If our model of rent control allowed for unrestricted subletting, who would end up getting apartments in the inner circle? Would the outcome be Pareto efficient?

If people have different reservation prices, why does the market demand curve slope down?

In the above example, what would the equilibrium price be if there were 24 apartments to rent? What if there were 26 apartments to rent? What if there were 25 apartments to rent?

In the text we assumed that the condominium purchasers came from the inner-ring people—people who were already renting apartments. What would happen to the price of inner-ring apartments if all of the condominium purchasers were outer-ring people—the people who were not currently renting apartments in the inner ring?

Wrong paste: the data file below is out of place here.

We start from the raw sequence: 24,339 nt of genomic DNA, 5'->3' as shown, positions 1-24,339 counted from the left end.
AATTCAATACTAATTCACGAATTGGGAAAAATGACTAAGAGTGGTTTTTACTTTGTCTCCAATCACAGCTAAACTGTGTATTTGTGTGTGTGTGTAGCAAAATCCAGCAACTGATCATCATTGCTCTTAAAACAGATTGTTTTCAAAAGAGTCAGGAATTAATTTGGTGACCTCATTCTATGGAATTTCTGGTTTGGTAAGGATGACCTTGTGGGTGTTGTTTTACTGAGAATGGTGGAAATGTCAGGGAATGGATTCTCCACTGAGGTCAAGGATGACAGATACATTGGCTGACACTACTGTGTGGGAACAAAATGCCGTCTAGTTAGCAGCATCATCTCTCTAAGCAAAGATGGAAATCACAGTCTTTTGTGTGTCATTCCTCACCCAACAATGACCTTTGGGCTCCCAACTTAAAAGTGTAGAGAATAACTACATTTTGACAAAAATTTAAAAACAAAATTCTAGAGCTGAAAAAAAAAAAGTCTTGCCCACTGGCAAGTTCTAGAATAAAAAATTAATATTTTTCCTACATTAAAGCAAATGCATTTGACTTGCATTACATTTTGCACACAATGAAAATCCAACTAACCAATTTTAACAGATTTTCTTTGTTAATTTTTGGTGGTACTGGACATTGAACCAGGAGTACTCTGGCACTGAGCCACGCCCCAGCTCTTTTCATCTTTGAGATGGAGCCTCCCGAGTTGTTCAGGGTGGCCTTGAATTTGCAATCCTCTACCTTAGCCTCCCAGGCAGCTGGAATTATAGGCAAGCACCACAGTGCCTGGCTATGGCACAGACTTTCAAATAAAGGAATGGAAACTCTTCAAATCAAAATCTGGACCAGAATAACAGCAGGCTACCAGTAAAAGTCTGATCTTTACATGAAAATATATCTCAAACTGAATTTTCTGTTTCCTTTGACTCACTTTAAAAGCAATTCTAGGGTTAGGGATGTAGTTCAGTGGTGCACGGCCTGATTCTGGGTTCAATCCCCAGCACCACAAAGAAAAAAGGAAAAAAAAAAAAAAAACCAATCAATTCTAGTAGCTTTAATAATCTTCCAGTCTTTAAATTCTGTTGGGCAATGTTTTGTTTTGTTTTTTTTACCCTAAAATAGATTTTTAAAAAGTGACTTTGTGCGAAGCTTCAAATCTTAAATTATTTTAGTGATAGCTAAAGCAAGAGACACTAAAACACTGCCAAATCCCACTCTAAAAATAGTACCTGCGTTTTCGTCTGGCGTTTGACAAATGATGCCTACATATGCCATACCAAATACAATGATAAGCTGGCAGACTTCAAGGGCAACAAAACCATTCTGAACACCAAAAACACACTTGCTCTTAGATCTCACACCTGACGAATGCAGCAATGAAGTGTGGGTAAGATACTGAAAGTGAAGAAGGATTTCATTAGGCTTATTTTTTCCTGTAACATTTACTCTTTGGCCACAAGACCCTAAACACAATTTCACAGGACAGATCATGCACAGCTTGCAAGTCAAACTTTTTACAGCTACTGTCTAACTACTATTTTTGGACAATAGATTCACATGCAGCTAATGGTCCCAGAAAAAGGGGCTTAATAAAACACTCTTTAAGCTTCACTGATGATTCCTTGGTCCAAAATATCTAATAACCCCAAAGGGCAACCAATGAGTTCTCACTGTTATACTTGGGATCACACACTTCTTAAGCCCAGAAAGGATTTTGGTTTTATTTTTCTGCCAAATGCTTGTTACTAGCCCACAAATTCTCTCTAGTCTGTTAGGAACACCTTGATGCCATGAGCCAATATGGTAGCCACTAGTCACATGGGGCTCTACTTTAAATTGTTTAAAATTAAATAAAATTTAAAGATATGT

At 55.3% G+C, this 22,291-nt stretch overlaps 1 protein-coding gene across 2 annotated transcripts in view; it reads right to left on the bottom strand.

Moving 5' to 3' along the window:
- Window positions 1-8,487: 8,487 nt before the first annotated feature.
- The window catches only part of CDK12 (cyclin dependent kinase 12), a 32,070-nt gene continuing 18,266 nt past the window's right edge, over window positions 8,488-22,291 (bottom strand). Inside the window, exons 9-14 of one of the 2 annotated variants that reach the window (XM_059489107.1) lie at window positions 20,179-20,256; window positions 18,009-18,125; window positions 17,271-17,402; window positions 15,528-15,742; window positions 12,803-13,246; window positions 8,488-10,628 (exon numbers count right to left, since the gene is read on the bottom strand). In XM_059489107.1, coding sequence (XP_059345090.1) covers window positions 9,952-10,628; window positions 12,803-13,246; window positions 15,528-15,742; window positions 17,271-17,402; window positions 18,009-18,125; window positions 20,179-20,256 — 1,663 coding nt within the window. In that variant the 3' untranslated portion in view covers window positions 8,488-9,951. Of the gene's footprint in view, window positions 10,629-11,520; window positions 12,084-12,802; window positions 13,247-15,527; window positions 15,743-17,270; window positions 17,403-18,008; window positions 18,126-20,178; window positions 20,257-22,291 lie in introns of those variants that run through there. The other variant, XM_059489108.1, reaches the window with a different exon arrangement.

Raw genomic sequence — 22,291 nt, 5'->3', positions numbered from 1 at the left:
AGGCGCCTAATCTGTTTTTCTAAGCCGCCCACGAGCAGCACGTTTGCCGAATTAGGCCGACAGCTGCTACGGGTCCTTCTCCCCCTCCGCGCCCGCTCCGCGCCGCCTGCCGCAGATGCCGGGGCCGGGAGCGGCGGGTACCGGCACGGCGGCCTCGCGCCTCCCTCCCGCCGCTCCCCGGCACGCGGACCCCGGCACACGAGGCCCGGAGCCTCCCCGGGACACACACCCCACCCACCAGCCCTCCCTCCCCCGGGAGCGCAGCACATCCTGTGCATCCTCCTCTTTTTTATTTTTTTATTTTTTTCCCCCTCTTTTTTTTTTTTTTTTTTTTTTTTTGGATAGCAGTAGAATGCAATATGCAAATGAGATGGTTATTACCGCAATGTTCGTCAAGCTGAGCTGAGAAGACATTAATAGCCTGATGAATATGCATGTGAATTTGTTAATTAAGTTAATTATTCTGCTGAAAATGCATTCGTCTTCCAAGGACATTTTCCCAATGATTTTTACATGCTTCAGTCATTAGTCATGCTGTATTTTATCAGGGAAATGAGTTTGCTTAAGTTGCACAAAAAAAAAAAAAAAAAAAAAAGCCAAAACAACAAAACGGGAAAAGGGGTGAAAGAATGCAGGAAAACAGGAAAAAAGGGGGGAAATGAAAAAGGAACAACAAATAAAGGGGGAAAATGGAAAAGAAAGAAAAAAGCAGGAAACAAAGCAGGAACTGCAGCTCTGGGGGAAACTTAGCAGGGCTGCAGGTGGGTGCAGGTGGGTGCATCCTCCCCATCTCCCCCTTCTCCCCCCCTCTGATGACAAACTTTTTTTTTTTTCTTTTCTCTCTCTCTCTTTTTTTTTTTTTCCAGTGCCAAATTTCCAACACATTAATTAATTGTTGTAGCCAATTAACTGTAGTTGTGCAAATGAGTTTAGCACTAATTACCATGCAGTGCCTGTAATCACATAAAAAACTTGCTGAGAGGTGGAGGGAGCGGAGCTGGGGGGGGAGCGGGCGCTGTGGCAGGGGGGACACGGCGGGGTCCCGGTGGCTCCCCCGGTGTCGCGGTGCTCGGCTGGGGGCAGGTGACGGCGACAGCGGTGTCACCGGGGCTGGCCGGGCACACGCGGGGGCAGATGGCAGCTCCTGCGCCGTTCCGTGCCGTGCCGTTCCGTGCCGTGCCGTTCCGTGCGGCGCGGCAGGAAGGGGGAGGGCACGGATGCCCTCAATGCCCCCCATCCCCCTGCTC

Suppose now that the condominium purchasers were all inner-ring people, but that each condominium was constructed from two apartments. What would happen to the price of apartments?

Suppose that there were 25 people who had a reservation price of $500, and the 26th person had a reservation price of $200. What would the demand curve look like?

Suppose the demand curve is D(p) = 100 − 2p. What price would the monopolist set if he had 60 apartments? How many would he rent? What price would he set if he had 40 apartments? How many would he rent?

If the income of the consumer increases and one of the prices decreases at the same time, will the consumer necessarily be at least as well-off?

If the price of good 1 doubles and the price of good 2 triples, does the budget line become flatter or steeper?

Originally the consumer faces the budget line p1x1 + p2x2 = m. Then the price of good 1 doubles, the price of good 2 becomes 8 times larger, and income becomes 4 times larger. Write down an equation for the new budget line in terms of the original prices and income.